Patricia Kirk | Jul 16, 2020 | National Real Estate Investor
Acceleration of online shopping during the COVID-19 lockdown has made companies more risk-averse in their inventory management strategies. Concerns about running low on ordered merchandise is causing a shift from “just in time” to “just in case” logistics strategies. Now, firms are increasing stock at facilities near customers to ensure timely shipping in case customers order more than anticipated.
While this new logistics approach is still in its infancy, Greg Healy, senior vice president, supply chain solutions & workforce analytics, with real estate services firm Colliers International, says “It’s impact on industrial real estate is nothing but positive.”
The increase in online shopping was happening prior to the quarantine, but the pandemic accelerated it, Healy says., For example, in 2018, 29 percent of Nordstrom sales were online, he notes, which is equivalent to sales at 146 stores, and six percent of Target’s sales were online, which is equivalent to sales at 122 stores.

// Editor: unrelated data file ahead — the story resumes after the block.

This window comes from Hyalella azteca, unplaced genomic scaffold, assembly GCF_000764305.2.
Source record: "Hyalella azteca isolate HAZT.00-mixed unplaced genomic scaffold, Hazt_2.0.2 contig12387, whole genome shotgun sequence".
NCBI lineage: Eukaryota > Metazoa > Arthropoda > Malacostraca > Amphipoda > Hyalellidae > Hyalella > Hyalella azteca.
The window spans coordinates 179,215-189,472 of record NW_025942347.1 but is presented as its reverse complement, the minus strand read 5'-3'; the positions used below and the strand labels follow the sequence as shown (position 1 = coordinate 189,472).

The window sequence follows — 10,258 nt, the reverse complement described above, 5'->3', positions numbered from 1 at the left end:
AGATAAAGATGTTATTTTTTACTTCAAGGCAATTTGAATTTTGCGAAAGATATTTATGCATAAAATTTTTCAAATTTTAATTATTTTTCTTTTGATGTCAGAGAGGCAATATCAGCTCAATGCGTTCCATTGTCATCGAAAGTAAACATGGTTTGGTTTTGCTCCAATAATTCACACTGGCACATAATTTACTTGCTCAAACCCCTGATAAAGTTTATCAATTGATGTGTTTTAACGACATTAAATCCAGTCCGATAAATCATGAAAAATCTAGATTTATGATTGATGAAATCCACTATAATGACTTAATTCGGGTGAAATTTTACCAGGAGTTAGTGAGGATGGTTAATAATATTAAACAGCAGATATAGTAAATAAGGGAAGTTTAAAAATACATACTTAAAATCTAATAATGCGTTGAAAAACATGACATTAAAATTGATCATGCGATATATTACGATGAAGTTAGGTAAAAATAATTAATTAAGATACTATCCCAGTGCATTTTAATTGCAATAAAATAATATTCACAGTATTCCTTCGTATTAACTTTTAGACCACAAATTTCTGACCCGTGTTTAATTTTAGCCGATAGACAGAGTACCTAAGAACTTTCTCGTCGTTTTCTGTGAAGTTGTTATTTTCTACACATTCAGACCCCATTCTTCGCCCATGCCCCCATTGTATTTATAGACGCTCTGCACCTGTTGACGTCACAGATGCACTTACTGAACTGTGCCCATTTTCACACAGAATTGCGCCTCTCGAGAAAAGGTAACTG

“The shift to ‘just-in-case’ stock is driving industrial demand throughout the supply chain, not just last-mile,” –Steve Medwin
Phoenix-based James Breeze, senior director and global head of industrial and logistic research with CBRE, agrees. “While last-mile facilities are performing well, the bulk sector—buildings of 100,000 sq. ft. or larger—is performing the best, as many companies are looking to solidify their regional distribution capabilities and store additional products.”
The continued increase in demand is due to growth in online sales during the pandemic, Breeze adds. “Companies feel that many of these consumers will continue to buy goods online, and this will elevate e-commerce sales faster over the next few years—faster than was previously estimated. Much of the (current) demand for space is to prepare for this increase.”Browse Industrial Spaces For Lease